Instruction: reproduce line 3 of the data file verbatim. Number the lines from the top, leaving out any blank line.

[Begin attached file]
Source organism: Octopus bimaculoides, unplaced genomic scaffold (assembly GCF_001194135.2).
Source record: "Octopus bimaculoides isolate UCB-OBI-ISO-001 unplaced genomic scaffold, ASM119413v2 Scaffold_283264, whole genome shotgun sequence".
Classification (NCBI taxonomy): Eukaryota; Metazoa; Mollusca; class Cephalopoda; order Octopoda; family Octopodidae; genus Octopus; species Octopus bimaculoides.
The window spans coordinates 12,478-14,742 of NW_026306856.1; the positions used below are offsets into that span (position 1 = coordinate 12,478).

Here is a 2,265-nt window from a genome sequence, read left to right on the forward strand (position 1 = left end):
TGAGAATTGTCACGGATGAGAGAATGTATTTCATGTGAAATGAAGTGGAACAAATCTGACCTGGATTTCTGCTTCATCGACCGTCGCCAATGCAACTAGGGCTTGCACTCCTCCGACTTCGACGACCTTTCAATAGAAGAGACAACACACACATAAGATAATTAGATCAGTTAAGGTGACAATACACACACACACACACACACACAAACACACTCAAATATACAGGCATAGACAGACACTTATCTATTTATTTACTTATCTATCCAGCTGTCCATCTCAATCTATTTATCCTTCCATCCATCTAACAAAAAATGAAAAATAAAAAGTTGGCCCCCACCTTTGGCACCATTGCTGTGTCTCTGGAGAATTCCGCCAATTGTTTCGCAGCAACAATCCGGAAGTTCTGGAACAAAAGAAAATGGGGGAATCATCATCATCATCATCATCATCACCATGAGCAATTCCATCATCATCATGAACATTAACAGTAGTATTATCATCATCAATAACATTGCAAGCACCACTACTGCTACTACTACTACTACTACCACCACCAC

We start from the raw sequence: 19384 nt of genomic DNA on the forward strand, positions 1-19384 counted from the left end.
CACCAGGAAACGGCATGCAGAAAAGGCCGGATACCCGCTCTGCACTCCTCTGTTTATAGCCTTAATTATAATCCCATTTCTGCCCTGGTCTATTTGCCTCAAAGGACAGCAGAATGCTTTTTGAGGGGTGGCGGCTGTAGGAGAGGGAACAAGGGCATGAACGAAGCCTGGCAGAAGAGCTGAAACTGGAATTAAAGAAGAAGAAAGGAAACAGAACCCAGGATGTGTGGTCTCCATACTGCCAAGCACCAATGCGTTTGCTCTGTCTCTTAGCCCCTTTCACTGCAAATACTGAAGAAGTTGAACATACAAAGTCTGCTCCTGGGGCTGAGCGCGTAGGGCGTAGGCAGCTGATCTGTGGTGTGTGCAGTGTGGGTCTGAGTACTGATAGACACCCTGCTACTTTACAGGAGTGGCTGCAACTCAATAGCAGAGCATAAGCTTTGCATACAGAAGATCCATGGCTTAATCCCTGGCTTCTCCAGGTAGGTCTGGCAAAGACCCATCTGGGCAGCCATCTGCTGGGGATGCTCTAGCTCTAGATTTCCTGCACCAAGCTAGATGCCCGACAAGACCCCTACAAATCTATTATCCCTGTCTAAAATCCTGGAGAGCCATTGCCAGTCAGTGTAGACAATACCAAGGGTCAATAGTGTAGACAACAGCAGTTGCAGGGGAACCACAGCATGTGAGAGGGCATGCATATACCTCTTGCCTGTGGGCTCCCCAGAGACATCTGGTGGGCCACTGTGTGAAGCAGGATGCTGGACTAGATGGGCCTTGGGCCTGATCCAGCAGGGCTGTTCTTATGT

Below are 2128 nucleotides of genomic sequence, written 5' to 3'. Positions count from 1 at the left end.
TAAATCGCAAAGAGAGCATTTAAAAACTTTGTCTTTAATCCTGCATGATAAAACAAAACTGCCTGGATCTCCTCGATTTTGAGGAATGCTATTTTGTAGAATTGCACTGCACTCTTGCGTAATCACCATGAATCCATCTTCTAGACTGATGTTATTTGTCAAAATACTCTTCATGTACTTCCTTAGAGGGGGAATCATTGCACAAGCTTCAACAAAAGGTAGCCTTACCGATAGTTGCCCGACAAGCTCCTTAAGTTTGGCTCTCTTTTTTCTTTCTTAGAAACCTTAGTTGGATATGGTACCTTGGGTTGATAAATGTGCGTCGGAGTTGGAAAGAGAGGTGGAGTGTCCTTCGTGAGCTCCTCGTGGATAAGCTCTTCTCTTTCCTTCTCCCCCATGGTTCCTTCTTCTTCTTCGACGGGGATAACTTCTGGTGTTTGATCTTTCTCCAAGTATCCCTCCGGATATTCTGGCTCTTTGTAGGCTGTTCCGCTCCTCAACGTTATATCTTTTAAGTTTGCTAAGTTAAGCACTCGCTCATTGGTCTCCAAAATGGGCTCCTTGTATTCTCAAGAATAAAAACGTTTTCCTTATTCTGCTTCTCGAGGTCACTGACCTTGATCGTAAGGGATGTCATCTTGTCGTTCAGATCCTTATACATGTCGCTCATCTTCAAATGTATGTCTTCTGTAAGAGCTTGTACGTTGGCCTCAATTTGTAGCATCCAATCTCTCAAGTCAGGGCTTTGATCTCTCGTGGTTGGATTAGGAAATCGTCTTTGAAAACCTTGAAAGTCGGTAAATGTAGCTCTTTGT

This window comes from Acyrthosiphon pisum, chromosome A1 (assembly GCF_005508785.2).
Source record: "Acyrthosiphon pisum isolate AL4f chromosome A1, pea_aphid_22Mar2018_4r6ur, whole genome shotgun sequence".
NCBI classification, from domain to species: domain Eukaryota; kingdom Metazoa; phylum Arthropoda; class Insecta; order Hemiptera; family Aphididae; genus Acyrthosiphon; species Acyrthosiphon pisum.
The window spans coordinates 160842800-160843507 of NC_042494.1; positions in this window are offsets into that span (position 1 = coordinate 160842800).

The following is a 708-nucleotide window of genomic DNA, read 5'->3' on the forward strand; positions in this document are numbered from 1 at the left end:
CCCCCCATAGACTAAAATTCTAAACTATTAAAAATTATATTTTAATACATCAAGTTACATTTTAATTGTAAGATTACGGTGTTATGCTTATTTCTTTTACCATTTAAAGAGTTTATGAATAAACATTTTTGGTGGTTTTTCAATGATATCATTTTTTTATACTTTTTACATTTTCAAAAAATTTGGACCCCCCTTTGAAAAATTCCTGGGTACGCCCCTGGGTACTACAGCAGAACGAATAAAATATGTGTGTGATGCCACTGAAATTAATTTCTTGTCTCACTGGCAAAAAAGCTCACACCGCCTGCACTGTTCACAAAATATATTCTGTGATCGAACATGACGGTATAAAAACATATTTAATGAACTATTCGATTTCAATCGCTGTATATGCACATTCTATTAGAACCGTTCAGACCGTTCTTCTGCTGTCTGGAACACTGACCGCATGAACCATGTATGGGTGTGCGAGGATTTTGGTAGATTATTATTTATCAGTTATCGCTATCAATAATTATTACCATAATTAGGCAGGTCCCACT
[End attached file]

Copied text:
Classification (NCBI taxonomy): Eukaryota; Metazoa; Mollusca; class Cephalopoda; order Octopoda; family Octopodidae; genus Octopus; species Octopus bimaculoides.